This chapter describes deploying artifacts to Maven repositories using the original publishing mechanism available in Gradle 1.0: in Gradle 1.3 a new mechanism for publishing was introduced. This new mechanism introduces some new concepts and features that make Gradle publishing even more powerful and is now the preferred option for publishing artifacts.

You can read about the new publishing plugins in Publishing Ivy and Publishing Maven.

The Maven plugin adds support for deploying artifacts to Maven repositories.

Usage

To use the Maven plugin, include the following in your build script:

Example: Using the Maven plugin

build.gradle
apply plugin: 'maven'

Tasks

The Maven plugin defines the following tasks:

installUpload

Depends on: All tasks that build the associated archives.

Installs the associated artifacts to the local Maven cache, including Maven metadata generation. By default the install task is associated with the archives configuration. This configuration has by default only the default jar as an element. To learn more about installing to the local repository, see Installing to the local repository

Dependency management

The Maven plugin does not define any dependency configurations.

Convention properties

The Maven plugin defines the following convention properties:

mavenPomDirFile

The directory where the generated POMs are written to. Default value: ${project.buildDir}/poms

conf2ScopeMappingsConf2ScopeMappingContainer

Instructions for mapping Gradle configurations to Maven scopes. See Dependency mapping.

These properties are provided by a MavenPluginConvention convention object.

Convention methods

The maven plugin provides a factory method for creating a POM. This is useful if you need a POM without the context of uploading to a Maven repo.

Example: Creating a standalone pom.

build.gradle
task writeNewPom {
    doLast {
        pom {
            project {
                inceptionYear '2008'
                licenses {
                    license {
                        name 'The Apache Software License, Version 2.0'
                        url 'http://www.apache.org/licenses/LICENSE-2.0.txt'
                        distribution 'repo'
                    }
                }
            }
        }.writeTo("$buildDir/newpom.xml")
    }
}

Amongst other things, Gradle supports the same builder syntax as polyglot Maven. To learn more about the Gradle Maven POM object, see MavenPom. See also: MavenPluginConvention

Interacting with Maven repositories

Introduction

With Gradle you can deploy to remote Maven repositories or install to your local Maven repository. This includes all Maven metadata manipulation and works also for Maven snapshots. In fact, Gradle’s deployment is 100 percent Maven compatible as we use the native Maven Ant tasks under the hood.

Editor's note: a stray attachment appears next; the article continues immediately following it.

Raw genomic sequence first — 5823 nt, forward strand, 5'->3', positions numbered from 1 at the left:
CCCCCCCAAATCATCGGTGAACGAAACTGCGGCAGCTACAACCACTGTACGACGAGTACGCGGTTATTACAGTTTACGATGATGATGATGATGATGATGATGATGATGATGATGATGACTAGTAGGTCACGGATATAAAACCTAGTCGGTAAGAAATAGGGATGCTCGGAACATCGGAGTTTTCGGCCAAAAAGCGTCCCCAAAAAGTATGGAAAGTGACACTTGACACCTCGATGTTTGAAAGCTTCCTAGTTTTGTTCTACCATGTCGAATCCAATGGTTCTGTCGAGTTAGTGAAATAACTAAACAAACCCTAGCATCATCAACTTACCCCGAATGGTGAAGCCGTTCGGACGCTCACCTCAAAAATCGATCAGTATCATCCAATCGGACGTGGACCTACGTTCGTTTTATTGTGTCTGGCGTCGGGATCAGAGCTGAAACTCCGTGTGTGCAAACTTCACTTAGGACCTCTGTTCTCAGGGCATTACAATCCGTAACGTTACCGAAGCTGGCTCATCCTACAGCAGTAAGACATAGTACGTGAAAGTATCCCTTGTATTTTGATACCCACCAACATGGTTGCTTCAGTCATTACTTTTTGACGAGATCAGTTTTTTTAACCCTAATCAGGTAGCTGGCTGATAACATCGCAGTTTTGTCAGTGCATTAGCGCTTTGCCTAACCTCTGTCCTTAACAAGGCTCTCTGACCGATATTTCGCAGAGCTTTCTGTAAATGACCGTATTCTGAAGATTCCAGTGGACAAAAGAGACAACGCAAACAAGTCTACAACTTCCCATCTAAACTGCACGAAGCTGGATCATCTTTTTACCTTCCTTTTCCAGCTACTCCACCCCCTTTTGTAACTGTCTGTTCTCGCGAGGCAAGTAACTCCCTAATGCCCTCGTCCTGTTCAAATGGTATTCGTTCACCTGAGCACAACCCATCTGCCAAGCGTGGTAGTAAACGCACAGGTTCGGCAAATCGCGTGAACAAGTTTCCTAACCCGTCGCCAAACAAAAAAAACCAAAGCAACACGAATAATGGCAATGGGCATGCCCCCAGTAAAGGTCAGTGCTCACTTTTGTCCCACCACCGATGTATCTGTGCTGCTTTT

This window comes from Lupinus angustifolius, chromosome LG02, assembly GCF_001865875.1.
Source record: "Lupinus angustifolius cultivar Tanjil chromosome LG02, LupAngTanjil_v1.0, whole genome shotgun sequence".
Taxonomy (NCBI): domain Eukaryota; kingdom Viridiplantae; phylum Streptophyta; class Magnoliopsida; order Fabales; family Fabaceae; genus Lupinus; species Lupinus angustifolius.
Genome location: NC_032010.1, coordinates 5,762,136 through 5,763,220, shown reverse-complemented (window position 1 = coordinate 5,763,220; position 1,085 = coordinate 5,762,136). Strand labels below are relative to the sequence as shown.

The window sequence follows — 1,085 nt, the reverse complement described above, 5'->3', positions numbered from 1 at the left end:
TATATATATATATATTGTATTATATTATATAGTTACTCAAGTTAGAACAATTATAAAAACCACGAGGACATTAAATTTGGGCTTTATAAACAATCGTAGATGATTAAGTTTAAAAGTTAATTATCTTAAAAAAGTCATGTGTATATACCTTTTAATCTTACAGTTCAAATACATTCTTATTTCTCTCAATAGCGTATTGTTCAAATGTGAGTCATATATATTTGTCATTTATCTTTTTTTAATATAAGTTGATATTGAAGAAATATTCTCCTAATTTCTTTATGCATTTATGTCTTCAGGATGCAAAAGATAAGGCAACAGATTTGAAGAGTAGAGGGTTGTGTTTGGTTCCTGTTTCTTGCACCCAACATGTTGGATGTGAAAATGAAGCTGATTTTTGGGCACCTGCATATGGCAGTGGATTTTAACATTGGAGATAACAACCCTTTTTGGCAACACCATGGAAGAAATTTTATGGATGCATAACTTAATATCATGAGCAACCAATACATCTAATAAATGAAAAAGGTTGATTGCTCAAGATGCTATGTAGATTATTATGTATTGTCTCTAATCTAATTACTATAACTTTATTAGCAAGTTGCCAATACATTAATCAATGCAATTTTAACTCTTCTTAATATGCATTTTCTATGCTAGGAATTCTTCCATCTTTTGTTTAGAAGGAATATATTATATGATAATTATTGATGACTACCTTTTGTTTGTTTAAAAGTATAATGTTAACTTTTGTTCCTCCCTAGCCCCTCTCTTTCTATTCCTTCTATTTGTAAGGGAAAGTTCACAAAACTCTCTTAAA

Deploying to a Maven repository is only half the fun if you don’t have a POM. Fortunately Gradle can generate this POM for you using the dependency information it has.

Deploying to a Maven repository

Let’s assume your project produces just the default jar file. Now you want to deploy this jar file to a remote Maven repository.

Example: Upload of file to remote Maven repository

build.gradle
apply plugin: 'maven'

uploadArchives {
    repositories {
        mavenDeployer {
            repository(url: "file://localhost/tmp/myRepo/")
        }
    }
}

That is all. Calling the uploadArchives task will generate the POM and deploys the artifact and the POM to the specified repository.

There is more work to do if you need support for protocols other than file. In this case the native Maven code we delegate to needs additional libraries. Which libraries are needed depends on what protocol you plan to use. The available protocols and the corresponding libraries are listed in Protocol JARs for Maven deployment (those libraries have transitive dependencies which have transitive dependencies).[1] For example, to use the ssh protocol you can do:

Example: Upload of file via SSH

build.gradle
configurations {
    deployerJars
}

repositories {
    mavenCentral()
}

dependencies {
    deployerJars "org.apache.maven.wagon:wagon-ssh:2.2"
}

uploadArchives {
    repositories.mavenDeployer {
        configuration = configurations.deployerJars
        repository(url: "scp://repos.mycompany.com/releases") {
            authentication(userName: "me", password: "myPassword")
        }
    }
}

There are many configuration options for the Maven deployer. The configuration is done via a Groovy builder. All the elements of this tree are Java beans. To configure the simple attributes you pass a map to the bean elements. To add bean elements to its parent, you use a closure. In the example above repository and authentication are such bean elements. Configuration elements of Maven deployer lists the available bean elements and a link to the Javadoc of the corresponding class. In the Javadoc you can see the possible attributes you can set for a particular element.

In Maven you can define repositories and optionally snapshot repositories. If no snapshot repository is defined, releases and snapshots are both deployed to the repository element. Otherwise snapshots are deployed to the snapshotRepository element.

Table 1. Protocol jars for Maven deployment
Protocol Library

http

org.apache.maven.wagon:wagon-http:2.2

ssh

org.apache.maven.wagon:wagon-ssh:2.2

ssh-external

org.apache.maven.wagon:wagon-ssh-external:2.2

ftp

org.apache.maven.wagon:wagon-ftp:2.2

webdav

org.apache.maven.wagon:wagon-webdav:1.0-beta-2

file

-

Table 2. Configuration elements of the MavenDeployer
Element Javadoc

root

MavenDeployer

repository

org.apache.maven.artifact.ant.RemoteRepository

authentication

org.apache.maven.artifact.ant.Authentication

releases

org.apache.maven.artifact.ant.RepositoryPolicy

snapshots

org.apache.maven.artifact.ant.RepositoryPolicy

proxy

org.apache.maven.artifact.ant.Proxy